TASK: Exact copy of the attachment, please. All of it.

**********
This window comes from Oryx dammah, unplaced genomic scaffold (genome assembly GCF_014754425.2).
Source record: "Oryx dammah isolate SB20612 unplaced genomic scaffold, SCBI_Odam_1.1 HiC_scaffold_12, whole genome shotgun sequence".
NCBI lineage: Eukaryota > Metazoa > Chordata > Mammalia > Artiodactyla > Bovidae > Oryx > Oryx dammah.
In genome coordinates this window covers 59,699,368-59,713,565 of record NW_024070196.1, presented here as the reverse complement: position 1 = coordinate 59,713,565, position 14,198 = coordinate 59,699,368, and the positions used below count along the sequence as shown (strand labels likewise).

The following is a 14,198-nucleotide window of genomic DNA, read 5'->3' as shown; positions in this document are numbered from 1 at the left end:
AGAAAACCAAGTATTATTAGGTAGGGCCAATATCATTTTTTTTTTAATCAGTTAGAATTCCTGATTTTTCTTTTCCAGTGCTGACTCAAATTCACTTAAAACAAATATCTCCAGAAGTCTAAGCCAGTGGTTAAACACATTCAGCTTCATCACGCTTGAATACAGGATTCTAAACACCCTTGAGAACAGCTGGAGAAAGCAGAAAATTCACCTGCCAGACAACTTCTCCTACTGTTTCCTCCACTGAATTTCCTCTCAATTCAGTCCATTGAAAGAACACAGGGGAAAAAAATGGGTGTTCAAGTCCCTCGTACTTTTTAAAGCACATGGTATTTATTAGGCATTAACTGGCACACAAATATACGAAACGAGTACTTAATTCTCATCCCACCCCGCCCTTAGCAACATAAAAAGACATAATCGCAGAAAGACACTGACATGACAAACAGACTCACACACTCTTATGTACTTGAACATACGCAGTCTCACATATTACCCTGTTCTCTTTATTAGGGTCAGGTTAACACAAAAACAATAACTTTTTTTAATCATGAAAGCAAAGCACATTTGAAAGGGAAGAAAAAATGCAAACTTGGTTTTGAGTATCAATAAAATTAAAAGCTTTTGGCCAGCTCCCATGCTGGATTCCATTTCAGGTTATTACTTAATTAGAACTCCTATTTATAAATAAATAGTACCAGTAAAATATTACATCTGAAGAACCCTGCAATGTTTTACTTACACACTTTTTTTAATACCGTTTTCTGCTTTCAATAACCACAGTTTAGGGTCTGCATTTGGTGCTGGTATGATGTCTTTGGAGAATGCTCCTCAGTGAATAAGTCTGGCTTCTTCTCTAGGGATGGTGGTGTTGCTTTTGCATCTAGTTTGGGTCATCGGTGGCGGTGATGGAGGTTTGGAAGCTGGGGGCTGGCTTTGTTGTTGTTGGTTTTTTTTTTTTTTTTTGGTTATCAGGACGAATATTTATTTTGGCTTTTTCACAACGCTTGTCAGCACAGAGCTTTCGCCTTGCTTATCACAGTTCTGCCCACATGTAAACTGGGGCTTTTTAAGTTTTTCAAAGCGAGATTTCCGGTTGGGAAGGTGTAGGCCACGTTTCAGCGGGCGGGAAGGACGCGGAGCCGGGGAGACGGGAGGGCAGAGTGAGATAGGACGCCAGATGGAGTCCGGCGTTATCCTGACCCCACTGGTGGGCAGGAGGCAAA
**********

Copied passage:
This window comes from Oryx dammah, unplaced genomic scaffold (genome assembly GCF_014754425.2).
Source record: "Oryx dammah isolate SB20612 unplaced genomic scaffold, SCBI_Odam_1.1 HiC_scaffold_12, whole genome shotgun sequence".
NCBI lineage: Eukaryota > Metazoa > Chordata > Mammalia > Artiodactyla > Bovidae > Oryx > Oryx dammah.
In genome coordinates this window covers 59,699,368-59,713,565 of record NW_024070196.1, presented here as the reverse complement: position 1 = coordinate 59,713,565, position 14,198 = coordinate 59,699,368, and the positions used below count along the sequence as shown (strand labels likewise).

The following is a 14,198-nucleotide window of genomic DNA, read 5'->3' as shown; positions in this document are numbered from 1 at the left end:
AGAAAACCAAGTATTATTAGGTAGGGCCAATATCATTTTTTTTTTAATCAGTTAGAATTCCTGATTTTTCTTTTCCAGTGCTGACTCAAATTCACTTAAAACAAATATCTCCAGAAGTCTAAGCCAGTGGTTAAACACATTCAGCTTCATCACGCTTGAATACAGGATTCTAAACACCCTTGAGAACAGCTGGAGAAAGCAGAAAATTCACCTGCCAGACAACTTCTCCTACTGTTTCCTCCACTGAATTTCCTCTCAATTCAGTCCATTGAAAGAACACAGGGGAAAAAAATGGGTGTTCAAGTCCCTCGTACTTTTTAAAGCACATGGTATTTATTAGGCATTAACTGGCACACAAATATACGAAACGAGTACTTAATTCTCATCCCACCCCGCCCTTAGCAACATAAAAAGACATAATCGCAGAAAGACACTGACATGACAAACAGACTCACACACTCTTATGTACTTGAACATACGCAGTCTCACATATTACCCTGTTCTCTTTATTAGGGTCAGGTTAACACAAAAACAATAACTTTTTTTAATCATGAAAGCAAAGCACATTTGAAAGGGAAGAAAAAATGCAAACTTGGTTTTGAGTATCAATAAAATTAAAAGCTTTTGGCCAGCTCCCATGCTGGATTCCATTTCAGGTTATTACTTAATTAGAACTCCTATTTATAAATAAATAGTACCAGTAAAATATTACATCTGAAGAACCCTGCAATGTTTTACTTACACACTTTTTTTAATACCGTTTTCTGCTTTCAATAACCACAGTTTAGGGTCTGCATTTGGTGCTGGTATGATGTCTTTGGAGAATGCTCCTCAGTGAATAAGTCTGGCTTCTTCTCTAGGGATGGTGGTGTTGCTTTTGCATCTAGTTTGGGTCATCGGTGGCGGTGATGGAGGTTTGGAAGCTGGGGGCTGGCTTTGTTGTTGTTGGTTTTTTTTTTTTTTTTTGGTTATCAGGACGAATATTTATTTTGGCTTTTTCACAACGCTTGTCAGCACAGAGCTTTCGCCTTGCTTATCACAGTTCTGCCCACATGTAAACTGGGGCTTTTTAAGTTTTTCAAAGCGAGATTTCCGGTTGGGAAGGTGTAGGCCACGTTTCAGCGGGCGGGAAGGACGCGGAGCCGGGGAGACGGGAGGGCAGAGTGAGATAGGACGCCAGATGGAGTCCGGCGTTATCCTGACCCCACTGGTGGGCAGGAGGCAAA